Bountiful Harvest..... but not from the garden!
Wow, what can I say, it seems like everything has decided to flourish and be ready for harvest all at the same time. Although, if I'm being honest, not one of these harvestable plants/trees was actually something I had much of anything to do with. Of course, that might be why they are flourishing, but I'll leave that one right there! Just this last week we canned quite a few quarts of apple sauce, from the wonderful old and gnarly looking apple trees in the yard. I forget each year that they are an early producer, and it is not until all these apples start dropping to the ground that I realize we had better get a move on before the pigs become overly fat and our winter supply diminished. Each year I promise myself I will be better prepared the next year..... only to be in exactly the same place again.
Our dear lonesome pear tree, as sick as it has looked this year with browning leaves, has managed to produce some pears, along with some that our neighbor kindly gave us, we have quite the pear harvest waiting to fully ripen on our kitchen table. Now all I have to do is make sure our somewhat, rather large, puppy doesn't realize that pears are actually food, before the said pears have enough time to ripen. We then hope to can pears, pear sauce and maybe even some pear and raspberry jelly, if I'm feeling adventurous!
At the same time, I happened to peak at our grape vine today as our dogs madly rushed round it, under it, and through it chasing one another. Needless to say, I was met with abundant bunches of grapes. Now if they can just hang on one more day or two, then I can juice them and put away some grape juice for the winter months.
A couple of our actual vegetable plants, that we raised from seed, have actually made it to our kitchen table. Our Swiss Chard continues to be an over achiever, which is great. So far, we have had it fresh in dinners and have dehydrated some to add to soups and stews in the winter. We also got to harvest some plump ripe cherry tomatoes yesterday. I had forgotten the absolute rich, complex, juicy flavor of home-grown tomatoes. They are absolutely delicious. Now I am even more hopeful that they keep producing and that we get to harvest them before the critters realize they are ripe for the taking.
As we are trying our hand at harvesting our produce we are also preparing for winter and have almost reached the end of our pile of wood to move for the year. A few more wheelbarrow loads, a few more tunes cranked out while the children and I hope to reach the end of each pile, and we will be done and ready for winter.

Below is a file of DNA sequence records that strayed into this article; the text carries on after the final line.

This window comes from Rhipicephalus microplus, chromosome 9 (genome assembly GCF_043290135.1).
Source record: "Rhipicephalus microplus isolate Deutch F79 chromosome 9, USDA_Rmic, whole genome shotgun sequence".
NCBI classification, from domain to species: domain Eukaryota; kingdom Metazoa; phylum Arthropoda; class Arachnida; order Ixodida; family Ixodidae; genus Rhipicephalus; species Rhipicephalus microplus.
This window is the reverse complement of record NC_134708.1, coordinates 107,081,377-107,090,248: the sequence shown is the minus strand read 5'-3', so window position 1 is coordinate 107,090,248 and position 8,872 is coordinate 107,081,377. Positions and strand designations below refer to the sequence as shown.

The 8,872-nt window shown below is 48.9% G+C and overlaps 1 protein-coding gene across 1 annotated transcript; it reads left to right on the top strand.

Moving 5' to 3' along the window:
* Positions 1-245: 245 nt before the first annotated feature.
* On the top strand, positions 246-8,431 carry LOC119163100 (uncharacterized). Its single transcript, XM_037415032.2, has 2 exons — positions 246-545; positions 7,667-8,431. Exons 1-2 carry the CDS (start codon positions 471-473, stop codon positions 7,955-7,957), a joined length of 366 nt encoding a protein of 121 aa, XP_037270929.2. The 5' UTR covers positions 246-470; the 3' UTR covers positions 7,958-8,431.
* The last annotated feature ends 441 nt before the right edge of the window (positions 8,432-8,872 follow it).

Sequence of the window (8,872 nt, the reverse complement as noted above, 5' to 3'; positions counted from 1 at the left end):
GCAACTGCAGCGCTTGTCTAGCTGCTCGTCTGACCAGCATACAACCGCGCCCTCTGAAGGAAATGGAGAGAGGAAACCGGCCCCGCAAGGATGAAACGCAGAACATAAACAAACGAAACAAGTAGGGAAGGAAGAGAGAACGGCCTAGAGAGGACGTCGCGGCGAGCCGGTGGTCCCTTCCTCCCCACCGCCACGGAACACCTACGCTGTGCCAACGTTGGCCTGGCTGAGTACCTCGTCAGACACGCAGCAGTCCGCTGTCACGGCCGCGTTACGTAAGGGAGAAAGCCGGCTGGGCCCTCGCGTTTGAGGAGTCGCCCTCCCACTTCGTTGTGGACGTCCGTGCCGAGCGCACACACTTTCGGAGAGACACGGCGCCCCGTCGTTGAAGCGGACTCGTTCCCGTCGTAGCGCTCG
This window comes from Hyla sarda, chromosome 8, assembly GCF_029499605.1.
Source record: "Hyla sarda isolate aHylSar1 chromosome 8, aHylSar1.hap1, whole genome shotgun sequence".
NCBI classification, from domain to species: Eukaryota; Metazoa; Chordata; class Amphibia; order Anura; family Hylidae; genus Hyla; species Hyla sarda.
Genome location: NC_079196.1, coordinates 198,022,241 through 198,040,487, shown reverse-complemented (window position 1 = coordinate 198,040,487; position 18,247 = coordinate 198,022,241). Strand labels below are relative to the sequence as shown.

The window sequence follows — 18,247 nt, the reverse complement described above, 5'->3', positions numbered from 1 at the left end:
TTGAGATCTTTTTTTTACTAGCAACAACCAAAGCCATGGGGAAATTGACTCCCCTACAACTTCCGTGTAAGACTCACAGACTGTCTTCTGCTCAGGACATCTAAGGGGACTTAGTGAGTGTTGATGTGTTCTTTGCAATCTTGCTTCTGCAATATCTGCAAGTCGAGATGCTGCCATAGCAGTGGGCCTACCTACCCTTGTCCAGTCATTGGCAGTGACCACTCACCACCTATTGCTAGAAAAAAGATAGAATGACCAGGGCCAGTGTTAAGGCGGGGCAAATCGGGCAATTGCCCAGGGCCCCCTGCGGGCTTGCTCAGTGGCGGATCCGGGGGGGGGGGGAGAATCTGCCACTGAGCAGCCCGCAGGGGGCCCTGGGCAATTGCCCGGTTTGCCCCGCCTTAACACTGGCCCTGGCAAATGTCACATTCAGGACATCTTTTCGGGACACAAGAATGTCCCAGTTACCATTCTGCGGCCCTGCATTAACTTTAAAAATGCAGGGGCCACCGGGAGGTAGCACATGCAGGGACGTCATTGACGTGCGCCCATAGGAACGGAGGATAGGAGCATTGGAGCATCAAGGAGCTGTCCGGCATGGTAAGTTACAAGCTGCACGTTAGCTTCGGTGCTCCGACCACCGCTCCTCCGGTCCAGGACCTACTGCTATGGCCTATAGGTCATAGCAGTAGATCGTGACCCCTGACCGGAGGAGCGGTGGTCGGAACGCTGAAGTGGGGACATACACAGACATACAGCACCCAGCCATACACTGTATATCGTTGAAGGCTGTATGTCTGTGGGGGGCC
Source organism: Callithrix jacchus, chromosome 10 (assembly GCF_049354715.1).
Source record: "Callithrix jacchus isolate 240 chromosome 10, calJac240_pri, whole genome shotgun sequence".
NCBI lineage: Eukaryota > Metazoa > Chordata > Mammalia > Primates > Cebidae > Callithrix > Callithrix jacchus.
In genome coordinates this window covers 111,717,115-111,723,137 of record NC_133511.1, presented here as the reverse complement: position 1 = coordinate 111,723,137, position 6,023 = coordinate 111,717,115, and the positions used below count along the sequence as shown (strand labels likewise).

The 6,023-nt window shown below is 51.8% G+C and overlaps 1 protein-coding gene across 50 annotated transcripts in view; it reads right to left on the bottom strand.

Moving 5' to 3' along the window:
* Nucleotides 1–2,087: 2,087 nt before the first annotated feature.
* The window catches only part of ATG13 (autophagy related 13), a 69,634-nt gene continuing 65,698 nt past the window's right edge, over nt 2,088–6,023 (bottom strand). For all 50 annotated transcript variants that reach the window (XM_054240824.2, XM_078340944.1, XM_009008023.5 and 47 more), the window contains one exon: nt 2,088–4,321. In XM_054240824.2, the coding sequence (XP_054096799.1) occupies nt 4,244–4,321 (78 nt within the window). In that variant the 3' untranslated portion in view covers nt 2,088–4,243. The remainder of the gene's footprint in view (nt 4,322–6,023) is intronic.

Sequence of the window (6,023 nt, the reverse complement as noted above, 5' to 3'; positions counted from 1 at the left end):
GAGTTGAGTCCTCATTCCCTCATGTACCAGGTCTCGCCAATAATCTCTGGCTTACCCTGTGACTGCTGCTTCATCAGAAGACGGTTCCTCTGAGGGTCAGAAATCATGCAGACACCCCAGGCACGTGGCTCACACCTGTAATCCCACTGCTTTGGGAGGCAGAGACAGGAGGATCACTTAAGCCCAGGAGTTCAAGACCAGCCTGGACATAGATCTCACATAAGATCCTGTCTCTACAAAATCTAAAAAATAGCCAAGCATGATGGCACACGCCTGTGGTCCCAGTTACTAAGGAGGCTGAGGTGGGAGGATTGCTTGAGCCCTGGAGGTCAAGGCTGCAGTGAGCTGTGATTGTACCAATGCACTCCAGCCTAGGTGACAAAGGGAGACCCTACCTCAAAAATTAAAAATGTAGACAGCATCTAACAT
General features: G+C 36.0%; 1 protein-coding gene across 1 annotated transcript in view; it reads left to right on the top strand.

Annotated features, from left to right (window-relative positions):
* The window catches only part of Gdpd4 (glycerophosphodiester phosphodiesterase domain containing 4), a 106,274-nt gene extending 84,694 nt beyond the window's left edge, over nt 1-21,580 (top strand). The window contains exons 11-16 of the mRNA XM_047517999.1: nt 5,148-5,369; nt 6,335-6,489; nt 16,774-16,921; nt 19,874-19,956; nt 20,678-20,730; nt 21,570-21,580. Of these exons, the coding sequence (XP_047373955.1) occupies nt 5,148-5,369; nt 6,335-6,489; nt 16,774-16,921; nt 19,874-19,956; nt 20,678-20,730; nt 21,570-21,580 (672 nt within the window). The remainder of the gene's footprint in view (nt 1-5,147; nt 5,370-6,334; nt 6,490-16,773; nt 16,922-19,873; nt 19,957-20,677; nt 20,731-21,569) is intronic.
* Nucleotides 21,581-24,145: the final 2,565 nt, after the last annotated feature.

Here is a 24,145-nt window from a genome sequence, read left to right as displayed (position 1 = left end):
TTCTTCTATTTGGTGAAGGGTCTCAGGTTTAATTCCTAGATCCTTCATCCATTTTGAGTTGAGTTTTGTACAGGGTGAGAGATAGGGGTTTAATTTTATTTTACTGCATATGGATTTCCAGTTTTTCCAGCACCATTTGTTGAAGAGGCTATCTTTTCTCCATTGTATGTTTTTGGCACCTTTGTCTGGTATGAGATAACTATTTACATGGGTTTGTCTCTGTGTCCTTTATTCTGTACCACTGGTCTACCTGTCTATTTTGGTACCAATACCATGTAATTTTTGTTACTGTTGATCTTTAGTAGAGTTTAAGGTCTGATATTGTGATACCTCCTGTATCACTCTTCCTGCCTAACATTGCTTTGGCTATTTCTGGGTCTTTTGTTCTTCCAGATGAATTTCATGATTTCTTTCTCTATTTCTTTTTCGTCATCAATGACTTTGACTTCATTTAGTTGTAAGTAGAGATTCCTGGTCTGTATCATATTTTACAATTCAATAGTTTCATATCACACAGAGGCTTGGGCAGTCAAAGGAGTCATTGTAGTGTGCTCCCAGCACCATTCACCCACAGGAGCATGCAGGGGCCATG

I learnt something new this week too. Another thing to try our hands at if we get bored with moving wood, canning apple and pear sauce and fighting off hungry critters as we harvest the vegetables from our garden. I learnt that you could make a very health beneficial tea (so google says) out of corn silk! Yes, you heard right, corn silk. Not the dried-out bits that turn brown at the end of the husk, but the soft, moist silk inside the husk when you peel your corn. Now don't take my word for it, as I just read about it the other day and have just saved some to try it out, but hey if you are intrigued - try looking it up. You may be pleasantly surprised by all the things these discarded parts of the corn have to offer.
Well, that is it for our garden/yard update for today. The animals continue to do well and the next couple of weeks will see us have the vet out to give the goats a checkup before we start breeding season here on the farm. It is an exciting time, and we look forward to baby goats come spring. In the meantime, we are (shhh don't tell anyone) working on getting our Christmas products ready to make an appearance on our website, as we know some of you are early shoppers and we don't want to disappoint. We also have a returning fragrance making a reappearance here over the next week, and I must admit our home is smelling wonderful right now!
We hope that your garden, however big or small, be it a container pot of cherry tomatoes on your porch, a herb garden on your windowsill, or an acre of pumpkins on your farm, is doing good and that this meandering of a Brit on American soil finds you all well.